As a prominent model for the analysis of structural data, the SBM and its variants, particularly the DCSBM, have garnered significant attention in the realm of community detection within networks [42]. The DCSBM, in particular, stands out for its efficacy in handling networks characterized by a highly skewed degree distribution. In this paper, we introduced a novel hypothesis test designed for community detection in complex networks, making dual contributions in terms of both model and algorithm. On the modeling front, we introduced a graph dissimilarity measure that incorporates the vertex distance distribution, clustering coefficient distribution, and alpha-centrality distribution. Utilizing this dissimilarity measure between the DCSBM and DCERG, we proposed a hypothesis testing statistic. In the algorithmic domain, we devised a two-stage algorithm. Initially, we determined whether the original network adhered to the DCERG. If not, we iteratively bipartitioned it until each subgraph conformed to the DCERG. A new criterion for bipartitioning was introduced, integrating edge betweenness and edge clustering coefficient. We applied the algorithm to both synthetic and real networks. Overall, the proposed method marks a significant advancement over existing state-of-the-art approaches. It demonstrates feasibility in detecting communities within networks characterized by broad degree distributions, even when the actual number of communities is unknown.

There are several promising directions for future research in this field. One key area involves exploring alternative approaches to measuring graph dissimilarity, as it remains an open problem. Particularly, for networks with higher-order architecture, it would be beneficial to consider measures that go beyond pairwise interactions to enhance the model’s capacity [43]. Additionally, while the Gaussian distribution is commonly chosen for the kernel density distribution, it may be valuable to explore other distributions, like the widely used Epanechnikov distribution in financial data analysis, to cater to specific interests. In terms of computational complexity, a crucial avenue would involve determining the theoretical distribution for dissimilarity, ultimately contributing to significant reductions in computational overhead. Furthermore, the proposed framework can be extended to incorporate more sophisticated block models, such as exponential [44], multilevel [45], and dynamic [46] models, offering additional benefits and insights.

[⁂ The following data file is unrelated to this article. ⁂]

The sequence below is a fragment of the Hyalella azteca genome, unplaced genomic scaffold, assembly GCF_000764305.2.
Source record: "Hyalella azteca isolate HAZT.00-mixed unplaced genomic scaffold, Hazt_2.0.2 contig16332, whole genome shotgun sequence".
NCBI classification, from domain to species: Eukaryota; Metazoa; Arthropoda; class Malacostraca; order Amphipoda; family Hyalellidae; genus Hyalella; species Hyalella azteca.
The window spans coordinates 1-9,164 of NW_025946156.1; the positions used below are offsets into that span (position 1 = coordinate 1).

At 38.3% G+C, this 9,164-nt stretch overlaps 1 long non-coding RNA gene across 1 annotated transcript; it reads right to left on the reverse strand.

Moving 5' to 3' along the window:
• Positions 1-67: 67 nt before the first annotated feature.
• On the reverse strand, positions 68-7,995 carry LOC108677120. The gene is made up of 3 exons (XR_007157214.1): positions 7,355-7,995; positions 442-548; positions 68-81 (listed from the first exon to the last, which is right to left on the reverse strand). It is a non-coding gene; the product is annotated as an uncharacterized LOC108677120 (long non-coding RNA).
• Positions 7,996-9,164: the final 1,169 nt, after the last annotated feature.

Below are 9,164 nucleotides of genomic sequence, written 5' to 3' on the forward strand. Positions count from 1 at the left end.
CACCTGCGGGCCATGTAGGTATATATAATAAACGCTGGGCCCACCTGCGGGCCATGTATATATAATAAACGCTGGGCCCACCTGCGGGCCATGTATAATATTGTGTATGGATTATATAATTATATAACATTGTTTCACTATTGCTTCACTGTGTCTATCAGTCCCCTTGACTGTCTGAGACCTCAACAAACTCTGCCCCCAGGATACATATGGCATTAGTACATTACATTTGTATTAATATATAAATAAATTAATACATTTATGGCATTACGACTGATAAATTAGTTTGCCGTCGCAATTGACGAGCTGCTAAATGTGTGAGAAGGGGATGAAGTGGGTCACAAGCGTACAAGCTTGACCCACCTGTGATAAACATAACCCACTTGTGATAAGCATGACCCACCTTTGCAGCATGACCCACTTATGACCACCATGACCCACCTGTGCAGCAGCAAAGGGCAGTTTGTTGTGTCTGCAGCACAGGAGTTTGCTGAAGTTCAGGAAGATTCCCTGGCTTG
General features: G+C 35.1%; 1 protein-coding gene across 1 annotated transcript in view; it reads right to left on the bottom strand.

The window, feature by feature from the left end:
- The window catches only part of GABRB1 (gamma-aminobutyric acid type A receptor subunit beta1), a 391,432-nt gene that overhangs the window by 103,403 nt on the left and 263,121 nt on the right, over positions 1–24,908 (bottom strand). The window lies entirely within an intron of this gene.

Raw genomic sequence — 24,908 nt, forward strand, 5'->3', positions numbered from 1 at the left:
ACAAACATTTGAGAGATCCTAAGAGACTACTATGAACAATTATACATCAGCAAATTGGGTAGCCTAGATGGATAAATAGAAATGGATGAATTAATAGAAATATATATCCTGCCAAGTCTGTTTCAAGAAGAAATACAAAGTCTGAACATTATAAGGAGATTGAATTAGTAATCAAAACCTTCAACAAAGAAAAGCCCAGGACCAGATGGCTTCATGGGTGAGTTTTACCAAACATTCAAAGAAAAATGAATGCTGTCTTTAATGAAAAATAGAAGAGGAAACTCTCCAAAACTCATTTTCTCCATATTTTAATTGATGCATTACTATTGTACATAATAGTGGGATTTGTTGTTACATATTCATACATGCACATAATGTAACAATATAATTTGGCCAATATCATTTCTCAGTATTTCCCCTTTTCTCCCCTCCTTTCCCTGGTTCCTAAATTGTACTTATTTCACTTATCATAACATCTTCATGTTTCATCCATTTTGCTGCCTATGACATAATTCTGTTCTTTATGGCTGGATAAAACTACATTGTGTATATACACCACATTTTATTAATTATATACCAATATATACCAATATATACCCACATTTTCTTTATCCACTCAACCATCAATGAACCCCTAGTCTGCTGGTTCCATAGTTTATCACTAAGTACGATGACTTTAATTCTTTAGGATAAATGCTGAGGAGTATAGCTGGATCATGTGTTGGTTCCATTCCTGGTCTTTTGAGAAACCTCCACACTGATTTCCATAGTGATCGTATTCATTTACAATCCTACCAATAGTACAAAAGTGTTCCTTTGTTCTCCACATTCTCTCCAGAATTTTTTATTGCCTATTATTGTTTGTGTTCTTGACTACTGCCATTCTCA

Data availability statement

The original contributions presented in the study are included in the article/Supplementary Material; further inquiries can be directed to the corresponding author.

Author contributions

X-JX and JM conceived and designed the study. CC developed the code and performed the simulations. X-JX and JM interpreted the results and wrote the manuscript. All authors contributed to the article and approved the submitted version.


X-JX and CC acknowledge financial support from NSFC 12071281 and STCSM 22JC1401401. JM acknowledges financial support from the project I3N and FCT/MEC UIDB/50025/2020 and UIDP/50025/2020.

Conflict of interest

The authors declare that the research was conducted in the absence of any commercial or financial relationships that could be construed as a potential conflict of interest.